Four and a half stars because it was so, so lovely. I haven't read a beautiful fairy-tale adaptation like this is a while. I rounded down (and didn't give it that last 0.5 star) because even thought it was beautiful and I have pretty much nothing but compliments and declarations of love for this book.... it didn't give me the shivers, if that makes sense. It didn't make my heart ache as much as I hoped. Despite the brilliant story and wonderful characters, I wish there were more parts that made me gasp and hurt and love and hate. But that isn't something that one can just prescribe to an author. But it is a requirement for that last 0.5 star for me.
Very highly recommended for anyone who loves a slow, beautiful romance with a bit of a fairy tale twist. ( )
  NineLarks | Sep 15, 2014 |
Caitrin is a scribe running away from her past when she stumbles into a strange, enchanted city. At the heart of this place filled with whispering townspeople and strangle ghosts in the woods is Whistling Tor - the home of Anluan, master and cripple. He hires her for a summer, but when war seems to be on the horizon, Caitrin must be able to overcome her fears in order to help save this place she starts to call home.

I love this book. Marillier is such a talented writer for these re-imagined fairy tales. This story pays a near-perfect homage to Beauty and the Beast. It is absolutely beautiful because it takes the story but makes it completely new. I don't say that lightly. We can see the shell of the original fairy tale, but these characters, the situation, the struggles are all new. Beautiful.

The characters are written so well. I love how Caitrin is a strong woman. Not through physical strength, but through her convictions.
Marillier does such a wonderful job writing a woman who can be strong without punching idiots left and right. Usually strong women in books end up as a stereotypical "kick-ass" heroine who asserts her strength by actual muscle and playing ball with the big boys. Here, Marillier accomplishes it by letting Caitrin face her fears and stick to her convictions. She doesn't run away when the chips fall, she doesn't shirk her duty even though she bone-scared. And she presses on forward. Strength in the subtlety. A rare find in books these days.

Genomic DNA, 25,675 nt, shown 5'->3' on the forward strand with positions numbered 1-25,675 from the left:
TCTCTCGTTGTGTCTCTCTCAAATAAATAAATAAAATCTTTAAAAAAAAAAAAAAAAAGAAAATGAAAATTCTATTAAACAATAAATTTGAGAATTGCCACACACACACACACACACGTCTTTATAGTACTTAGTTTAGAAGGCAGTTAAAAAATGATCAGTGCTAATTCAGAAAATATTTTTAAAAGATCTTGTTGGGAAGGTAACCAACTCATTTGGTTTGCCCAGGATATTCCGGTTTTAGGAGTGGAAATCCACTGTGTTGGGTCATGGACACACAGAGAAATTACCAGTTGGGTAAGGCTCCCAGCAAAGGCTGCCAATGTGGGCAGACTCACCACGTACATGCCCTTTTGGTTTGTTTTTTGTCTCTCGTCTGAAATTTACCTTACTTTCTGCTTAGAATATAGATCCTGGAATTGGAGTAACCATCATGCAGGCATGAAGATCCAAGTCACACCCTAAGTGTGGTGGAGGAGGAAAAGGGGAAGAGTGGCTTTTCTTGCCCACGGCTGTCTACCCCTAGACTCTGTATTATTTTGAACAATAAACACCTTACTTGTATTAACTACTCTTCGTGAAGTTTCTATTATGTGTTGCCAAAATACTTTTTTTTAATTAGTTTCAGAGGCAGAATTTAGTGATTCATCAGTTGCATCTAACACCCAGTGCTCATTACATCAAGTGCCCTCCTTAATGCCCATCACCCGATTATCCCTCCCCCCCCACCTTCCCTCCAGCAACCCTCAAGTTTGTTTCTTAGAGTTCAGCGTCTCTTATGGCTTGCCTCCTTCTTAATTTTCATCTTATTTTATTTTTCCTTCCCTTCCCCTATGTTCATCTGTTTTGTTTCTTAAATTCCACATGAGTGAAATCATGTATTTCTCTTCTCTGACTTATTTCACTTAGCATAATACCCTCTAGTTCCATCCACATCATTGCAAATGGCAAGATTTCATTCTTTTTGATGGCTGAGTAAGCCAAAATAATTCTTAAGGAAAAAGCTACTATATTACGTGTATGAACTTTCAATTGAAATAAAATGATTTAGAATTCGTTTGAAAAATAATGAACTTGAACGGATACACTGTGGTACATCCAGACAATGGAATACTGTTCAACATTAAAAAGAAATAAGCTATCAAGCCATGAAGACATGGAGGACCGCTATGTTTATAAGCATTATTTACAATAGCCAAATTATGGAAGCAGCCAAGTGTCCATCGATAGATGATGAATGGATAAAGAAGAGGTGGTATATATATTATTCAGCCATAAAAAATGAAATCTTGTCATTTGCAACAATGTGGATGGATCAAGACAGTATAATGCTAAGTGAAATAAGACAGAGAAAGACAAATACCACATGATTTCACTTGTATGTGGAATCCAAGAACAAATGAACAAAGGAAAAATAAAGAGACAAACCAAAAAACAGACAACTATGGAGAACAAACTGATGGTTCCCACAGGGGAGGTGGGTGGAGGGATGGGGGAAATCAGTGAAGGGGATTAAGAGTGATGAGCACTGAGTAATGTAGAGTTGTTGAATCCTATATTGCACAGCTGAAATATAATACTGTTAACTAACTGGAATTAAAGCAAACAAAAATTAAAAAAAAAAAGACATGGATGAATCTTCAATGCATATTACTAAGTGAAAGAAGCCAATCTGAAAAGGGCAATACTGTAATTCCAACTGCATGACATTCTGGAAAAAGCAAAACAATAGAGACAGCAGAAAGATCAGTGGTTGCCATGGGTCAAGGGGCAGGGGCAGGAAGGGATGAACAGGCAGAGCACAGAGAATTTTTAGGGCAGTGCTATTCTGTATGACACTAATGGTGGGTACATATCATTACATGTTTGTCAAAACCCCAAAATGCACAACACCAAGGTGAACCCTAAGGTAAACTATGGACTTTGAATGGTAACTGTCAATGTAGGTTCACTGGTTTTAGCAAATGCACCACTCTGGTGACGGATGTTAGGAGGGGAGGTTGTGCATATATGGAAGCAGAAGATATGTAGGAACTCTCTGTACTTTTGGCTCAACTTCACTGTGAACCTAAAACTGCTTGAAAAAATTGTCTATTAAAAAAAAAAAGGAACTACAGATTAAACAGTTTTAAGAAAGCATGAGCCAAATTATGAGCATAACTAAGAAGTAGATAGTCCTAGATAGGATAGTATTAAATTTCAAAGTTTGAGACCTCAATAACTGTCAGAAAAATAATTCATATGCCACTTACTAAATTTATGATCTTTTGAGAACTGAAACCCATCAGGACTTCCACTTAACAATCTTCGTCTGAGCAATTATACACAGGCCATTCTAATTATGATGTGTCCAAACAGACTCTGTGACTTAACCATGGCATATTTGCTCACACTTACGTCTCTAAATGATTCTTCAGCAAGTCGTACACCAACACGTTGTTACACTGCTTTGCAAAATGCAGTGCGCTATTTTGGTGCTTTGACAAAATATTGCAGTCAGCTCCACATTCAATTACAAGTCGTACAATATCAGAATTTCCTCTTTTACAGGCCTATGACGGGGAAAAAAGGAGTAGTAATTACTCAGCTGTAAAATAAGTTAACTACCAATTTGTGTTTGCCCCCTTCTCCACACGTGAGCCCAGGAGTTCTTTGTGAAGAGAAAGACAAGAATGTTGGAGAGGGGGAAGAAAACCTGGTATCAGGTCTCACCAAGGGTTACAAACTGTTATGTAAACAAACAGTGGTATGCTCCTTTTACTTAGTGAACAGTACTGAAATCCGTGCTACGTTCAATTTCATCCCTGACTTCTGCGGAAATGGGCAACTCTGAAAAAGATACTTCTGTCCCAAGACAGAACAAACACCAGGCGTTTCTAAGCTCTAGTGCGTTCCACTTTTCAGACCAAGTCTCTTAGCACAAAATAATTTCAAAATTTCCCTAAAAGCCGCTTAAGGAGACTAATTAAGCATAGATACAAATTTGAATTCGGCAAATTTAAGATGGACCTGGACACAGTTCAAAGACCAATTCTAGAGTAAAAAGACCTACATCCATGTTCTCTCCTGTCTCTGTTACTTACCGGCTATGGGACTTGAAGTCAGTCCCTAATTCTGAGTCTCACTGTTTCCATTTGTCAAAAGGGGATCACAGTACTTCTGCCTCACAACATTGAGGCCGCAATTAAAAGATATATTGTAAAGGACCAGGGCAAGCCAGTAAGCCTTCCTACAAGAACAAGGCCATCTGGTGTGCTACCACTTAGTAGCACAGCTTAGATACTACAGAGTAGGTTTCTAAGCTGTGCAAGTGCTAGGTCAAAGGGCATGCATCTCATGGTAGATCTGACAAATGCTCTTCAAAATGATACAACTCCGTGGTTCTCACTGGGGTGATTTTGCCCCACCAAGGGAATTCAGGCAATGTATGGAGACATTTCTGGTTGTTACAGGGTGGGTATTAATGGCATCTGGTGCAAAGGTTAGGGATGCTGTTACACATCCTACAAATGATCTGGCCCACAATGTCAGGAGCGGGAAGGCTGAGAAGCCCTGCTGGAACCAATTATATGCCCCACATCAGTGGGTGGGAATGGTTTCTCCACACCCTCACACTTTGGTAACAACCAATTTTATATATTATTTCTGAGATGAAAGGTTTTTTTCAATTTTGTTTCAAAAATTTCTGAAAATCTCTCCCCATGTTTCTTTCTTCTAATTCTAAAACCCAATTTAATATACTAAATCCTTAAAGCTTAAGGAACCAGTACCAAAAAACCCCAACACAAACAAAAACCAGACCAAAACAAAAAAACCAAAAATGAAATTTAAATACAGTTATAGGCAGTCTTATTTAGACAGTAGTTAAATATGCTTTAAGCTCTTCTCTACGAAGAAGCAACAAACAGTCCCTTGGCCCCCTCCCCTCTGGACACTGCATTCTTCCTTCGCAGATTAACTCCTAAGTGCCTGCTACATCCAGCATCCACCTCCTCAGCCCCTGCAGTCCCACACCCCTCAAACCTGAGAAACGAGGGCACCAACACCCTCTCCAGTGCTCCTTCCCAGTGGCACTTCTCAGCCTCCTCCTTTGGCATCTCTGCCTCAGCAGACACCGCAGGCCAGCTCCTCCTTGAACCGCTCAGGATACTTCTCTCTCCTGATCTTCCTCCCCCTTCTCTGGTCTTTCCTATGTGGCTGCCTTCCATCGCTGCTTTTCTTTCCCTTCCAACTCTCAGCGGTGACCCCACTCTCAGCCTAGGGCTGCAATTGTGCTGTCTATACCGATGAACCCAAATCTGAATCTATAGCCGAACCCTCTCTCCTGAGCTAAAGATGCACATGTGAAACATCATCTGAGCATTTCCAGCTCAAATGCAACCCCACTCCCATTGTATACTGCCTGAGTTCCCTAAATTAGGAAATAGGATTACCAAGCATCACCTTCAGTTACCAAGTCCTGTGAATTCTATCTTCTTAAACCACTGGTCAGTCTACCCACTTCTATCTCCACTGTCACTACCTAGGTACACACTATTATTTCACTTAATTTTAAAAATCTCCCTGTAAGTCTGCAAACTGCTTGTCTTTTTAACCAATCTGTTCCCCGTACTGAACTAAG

I love how Anluan is not the stereotypical beast, but rather a cripple. A homage to the true story of a man who is no longer a man, reduced to something else. I love the way the relationship develops. Not the ridiculous insta-attraction, but something slow and sweet from care to friendship to love. It is so real, so raw.

And though these two are the main characters, I loved every single character in this book. Fleshed out, important side characters.

I loved how the two main characters were given time to face their fears alone on their two feet before the war begins. Their strength isn't goopy, sappy, imagined strength from the ohmigahd power of love! (sarcastic). Rather, it's found within themselves first. They fix themselves first before falling into something so deep and committed as a relationship. It's a relationship done right..

Perhaps the only weakness in the story is the amount of history that was thrown at us in the beginning - but that is also fairly necessary for reader understanding, so it's fine. But I had a little trouble sifting through what was important and what was extraneous. Ah well, that's history for you.

Four and a half stars because it was so, so lovely. I haven't read a beautiful fairy-tale adaptation like this is a while. I rounded down (and didn't give it that last 0.5 star) because even thought it was beautiful and I have pretty much nothing but compliments and declarations of love for this book.... it didn't give me the shivers, if that makes sense. It didn't make my heart ache as much as I hoped. Despite the brilliant story and wonderful characters, I wish there were more parts that made me gasp and hurt and love and hate. But that isn't something that one can just prescribe to an author. But it is a requirement for that last 0.5 star for me.